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Michael Sam and How Sports Talk Radio is the Trojan Horse Unleashing the Message of Acceptance into Conservative America

By Dustin Rowles | Think Pieces | February 12, 2014 |

By Dustin Rowles | Think Pieces | February 12, 2014 |

Maybe the best thing this week about the soon-to-be first openly gay NFL player Michael Sam was not his brave act of coming out, but the surprising reaction that the revelation has received from the most unexpected of places: The NFL itself and its players. While there have been a few pockets of resistance (former Jets coach Herm Edwards, for instance) and some Internet trollery looking for a fight where there is none, for the most part, the consensus among the players that have spoken out so far has been 1) it’s not that big of a deal, and 2) of course we can accept a gay player into the locker room, and it’s a little insulting for you to assume otherwise.

The biggest surprise to me, however, is in how accepting the commentary on sports radio and tv has been this week. Sports shows are populated with mostly older, macho man’s men (often former players and announcers) who spend three-to-four hour shifts a day bickering, making a fuss over the tiniest of controversies, and yelling at their callers. In other words, they are tasked with turning sports into soap operas for men. I listen to sports radio way more than I should. I live in New England, and even here, sports talk radio is a fairly conservative outlet (my favored station out of Boston is is not above taking potshots at Obama, and they must have uttered the word “thug” at least 47,000 times the week after Richard Sherman’s outburst in the NFC Championship game).

And yet, the other day, my wife — who usually abhors it when she starts her car and it’s still set on sports talk radio — came home from work, and instead of complaining that I’d left the station on again, there were tears streaming down her face. She was overcome by how profoundly accepting the sports talk radio hosts were being of Michael Sam (it was Salk & Holley on WEEI, for locals). Instead of agreeing with the idea that it’s OK to have a gay player in the NFL “as long as he doesn’t flaunt it,” they turned the argument on its head, and said a) if he didn’t share this information, and was “outed” later, people would surely blame him for “lying” or misrepresenting himself, and b) wait a second, straight players “flaunt” their sexuality all the time, by making innocuous statements about “my girlfriend/wife”, by holding hands or kissing in public, every time they get married. They talked about Matthew Shepard and about how dangerous it still is to be gay in some places; they said there are some men who would lose their jobs because of this revelation, and that’s not the case in the NFL. They said this isn’t about Sam wanting to “convert” anyone, or challenge anyone’s faith: this is a guy who just wants to be who he is and play football.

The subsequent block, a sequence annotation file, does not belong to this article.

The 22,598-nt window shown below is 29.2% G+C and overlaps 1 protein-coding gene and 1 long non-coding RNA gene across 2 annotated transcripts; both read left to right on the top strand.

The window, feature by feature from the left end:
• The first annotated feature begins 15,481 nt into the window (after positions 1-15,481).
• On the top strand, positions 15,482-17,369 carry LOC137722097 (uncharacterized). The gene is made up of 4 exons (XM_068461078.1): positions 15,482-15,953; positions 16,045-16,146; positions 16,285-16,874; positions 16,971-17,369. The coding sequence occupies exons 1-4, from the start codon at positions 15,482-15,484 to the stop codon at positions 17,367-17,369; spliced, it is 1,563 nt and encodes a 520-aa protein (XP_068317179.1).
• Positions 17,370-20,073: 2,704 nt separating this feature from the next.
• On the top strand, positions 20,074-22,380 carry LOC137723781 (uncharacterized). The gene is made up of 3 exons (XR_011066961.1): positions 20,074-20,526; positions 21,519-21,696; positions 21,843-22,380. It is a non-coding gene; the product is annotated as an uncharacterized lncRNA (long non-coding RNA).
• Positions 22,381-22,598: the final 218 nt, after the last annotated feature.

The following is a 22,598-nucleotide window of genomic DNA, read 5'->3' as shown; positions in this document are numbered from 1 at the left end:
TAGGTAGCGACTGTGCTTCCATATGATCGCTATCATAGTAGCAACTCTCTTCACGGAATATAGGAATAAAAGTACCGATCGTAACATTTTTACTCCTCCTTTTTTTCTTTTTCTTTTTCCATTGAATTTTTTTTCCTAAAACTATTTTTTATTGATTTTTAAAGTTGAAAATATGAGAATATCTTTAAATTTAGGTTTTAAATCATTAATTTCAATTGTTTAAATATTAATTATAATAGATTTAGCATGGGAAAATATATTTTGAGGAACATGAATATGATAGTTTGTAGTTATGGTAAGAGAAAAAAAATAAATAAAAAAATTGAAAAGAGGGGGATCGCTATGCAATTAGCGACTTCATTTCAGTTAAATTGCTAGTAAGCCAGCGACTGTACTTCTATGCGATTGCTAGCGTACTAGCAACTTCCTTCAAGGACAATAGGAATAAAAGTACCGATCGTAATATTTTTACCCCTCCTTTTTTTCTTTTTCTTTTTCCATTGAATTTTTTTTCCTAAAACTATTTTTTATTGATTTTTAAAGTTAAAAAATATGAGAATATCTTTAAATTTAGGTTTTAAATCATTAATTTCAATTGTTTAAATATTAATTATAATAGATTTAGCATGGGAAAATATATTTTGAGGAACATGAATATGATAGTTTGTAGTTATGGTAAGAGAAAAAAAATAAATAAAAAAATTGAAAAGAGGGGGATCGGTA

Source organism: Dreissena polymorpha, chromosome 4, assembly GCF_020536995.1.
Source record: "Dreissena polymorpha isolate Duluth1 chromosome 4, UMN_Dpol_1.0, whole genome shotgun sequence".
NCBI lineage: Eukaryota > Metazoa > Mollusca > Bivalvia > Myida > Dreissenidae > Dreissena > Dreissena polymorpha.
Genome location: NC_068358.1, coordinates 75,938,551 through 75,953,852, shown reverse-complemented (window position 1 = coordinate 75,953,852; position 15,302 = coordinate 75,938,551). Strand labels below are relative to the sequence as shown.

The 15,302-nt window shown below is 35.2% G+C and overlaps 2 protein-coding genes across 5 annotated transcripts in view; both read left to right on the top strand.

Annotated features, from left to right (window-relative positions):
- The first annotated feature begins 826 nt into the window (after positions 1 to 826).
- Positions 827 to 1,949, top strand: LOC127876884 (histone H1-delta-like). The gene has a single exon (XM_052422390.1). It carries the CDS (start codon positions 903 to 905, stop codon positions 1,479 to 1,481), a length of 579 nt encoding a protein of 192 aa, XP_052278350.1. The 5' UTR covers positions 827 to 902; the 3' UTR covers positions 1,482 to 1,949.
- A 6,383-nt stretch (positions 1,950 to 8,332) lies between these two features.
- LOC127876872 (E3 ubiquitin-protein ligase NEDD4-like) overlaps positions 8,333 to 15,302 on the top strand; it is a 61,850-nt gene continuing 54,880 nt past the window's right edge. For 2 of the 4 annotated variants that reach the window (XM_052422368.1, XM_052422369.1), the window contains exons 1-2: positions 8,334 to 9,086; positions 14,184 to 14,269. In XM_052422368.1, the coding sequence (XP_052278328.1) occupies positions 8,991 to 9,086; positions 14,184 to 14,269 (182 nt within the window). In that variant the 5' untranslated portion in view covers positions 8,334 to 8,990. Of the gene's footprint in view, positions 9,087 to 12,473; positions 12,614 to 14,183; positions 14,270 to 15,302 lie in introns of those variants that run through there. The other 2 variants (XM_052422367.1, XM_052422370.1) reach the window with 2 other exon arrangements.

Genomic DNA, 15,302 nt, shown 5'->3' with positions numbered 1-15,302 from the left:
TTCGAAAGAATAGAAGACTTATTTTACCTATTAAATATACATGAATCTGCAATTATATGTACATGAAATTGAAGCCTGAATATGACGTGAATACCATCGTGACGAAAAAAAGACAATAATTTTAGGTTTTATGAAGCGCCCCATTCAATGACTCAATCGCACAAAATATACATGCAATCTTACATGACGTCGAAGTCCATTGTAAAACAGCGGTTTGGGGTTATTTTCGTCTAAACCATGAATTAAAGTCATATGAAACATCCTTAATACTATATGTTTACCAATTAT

These are not novel statements, except in the world of traditional sports commentary, where arguments like that are being made practically around the clock this week. It has been so profound, there is a cynical part of me that believes that sports talk hosts have been delivered talking points by the NFL, asked to toe the line, to make this happen, to make it acceptable, because that’s the smartest play for the NFL. These are the people the hardest of the hardcore NFL fans will listen to. NFL fans (including myself) often echo the very talking points they hear on the radio, so there’s no one better to get inside the minds of conservative NFL fans and plant those seeds of acceptance, and for a group that — on the whole — is not typically known for eloquence, the sports talk hosts that I’ve heard lately have been remarkably profound on the topic, delivering hour-long sermons, interrupted only by boner pill commercials and work-at-home scams.

One of the best examples of this I’ve seen was actually on local news. Here’s Dale Hansen, a sports anchor on one of the highest rated local newscasts in the heart of conservative America: Dallas, Texas. He is also a sports talk radio host on the flagship station of the Dallas Cowboys. He’s old. He’s white. He lives in Texas by way of Iowa, and superficially, he’s one of the last people you might think would be arguing in favor of equality for gays not just in sports, but in life.

Wow. You see that corner in your rear-view mirror? America just f*cking turned it.

Dustin is the founder and co-owner of Pajiba. You may email him here, follow him on Twitter, or listen to his weekly TV podcast, Podjiba.